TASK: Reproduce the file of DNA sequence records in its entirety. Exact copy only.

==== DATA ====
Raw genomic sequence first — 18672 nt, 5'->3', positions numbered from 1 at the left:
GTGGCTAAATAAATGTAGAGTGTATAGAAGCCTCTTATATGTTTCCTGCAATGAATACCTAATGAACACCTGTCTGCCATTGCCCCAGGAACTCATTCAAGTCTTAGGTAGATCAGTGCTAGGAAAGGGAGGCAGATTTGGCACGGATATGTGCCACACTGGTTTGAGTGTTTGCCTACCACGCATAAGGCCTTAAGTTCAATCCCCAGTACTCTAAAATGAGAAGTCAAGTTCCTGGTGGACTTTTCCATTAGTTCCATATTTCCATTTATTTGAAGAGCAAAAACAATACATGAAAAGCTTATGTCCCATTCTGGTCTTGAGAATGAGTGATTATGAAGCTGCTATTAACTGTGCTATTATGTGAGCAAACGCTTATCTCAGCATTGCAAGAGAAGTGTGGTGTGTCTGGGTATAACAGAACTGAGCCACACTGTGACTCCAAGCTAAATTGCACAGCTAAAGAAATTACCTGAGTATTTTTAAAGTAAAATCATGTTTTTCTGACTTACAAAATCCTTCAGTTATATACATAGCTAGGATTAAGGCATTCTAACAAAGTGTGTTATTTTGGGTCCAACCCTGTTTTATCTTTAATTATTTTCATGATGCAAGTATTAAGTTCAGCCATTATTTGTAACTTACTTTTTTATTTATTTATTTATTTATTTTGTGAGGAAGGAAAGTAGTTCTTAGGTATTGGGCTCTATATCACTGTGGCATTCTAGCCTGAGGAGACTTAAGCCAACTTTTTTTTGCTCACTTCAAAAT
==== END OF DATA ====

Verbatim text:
Raw genomic sequence first — 18672 nt, 5'->3', positions numbered from 1 at the left:
GTGGCTAAATAAATGTAGAGTGTATAGAAGCCTCTTATATGTTTCCTGCAATGAATACCTAATGAACACCTGTCTGCCATTGCCCCAGGAACTCATTCAAGTCTTAGGTAGATCAGTGCTAGGAAAGGGAGGCAGATTTGGCACGGATATGTGCCACACTGGTTTGAGTGTTTGCCTACCACGCATAAGGCCTTAAGTTCAATCCCCAGTACTCTAAAATGAGAAGTCAAGTTCCTGGTGGACTTTTCCATTAGTTCCATATTTCCATTTATTTGAAGAGCAAAAACAATACATGAAAAGCTTATGTCCCATTCTGGTCTTGAGAATGAGTGATTATGAAGCTGCTATTAACTGTGCTATTATGTGAGCAAACGCTTATCTCAGCATTGCAAGAGAAGTGTGGTGTGTCTGGGTATAACAGAACTGAGCCACACTGTGACTCCAAGCTAAATTGCACAGCTAAAGAAATTACCTGAGTATTTTTAAAGTAAAATCATGTTTTTCTGACTTACAAAATCCTTCAGTTATATACATAGCTAGGATTAAGGCATTCTAACAAAGTGTGTTATTTTGGGTCCAACCCTGTTTTATCTTTAATTATTTTCATGATGCAAGTATTAAGTTCAGCCATTATTTGTAACTTACTTTTTTATTTATTTATTTATTTATTTTGTGAGGAAGGAAAGTAGTTCTTAGGTATTGGGCTCTATATCACTGTGGCATTCTAGCCTGAGGAGACTTAAGCCAACTTTTTTTTGCTCACTTCAAAAT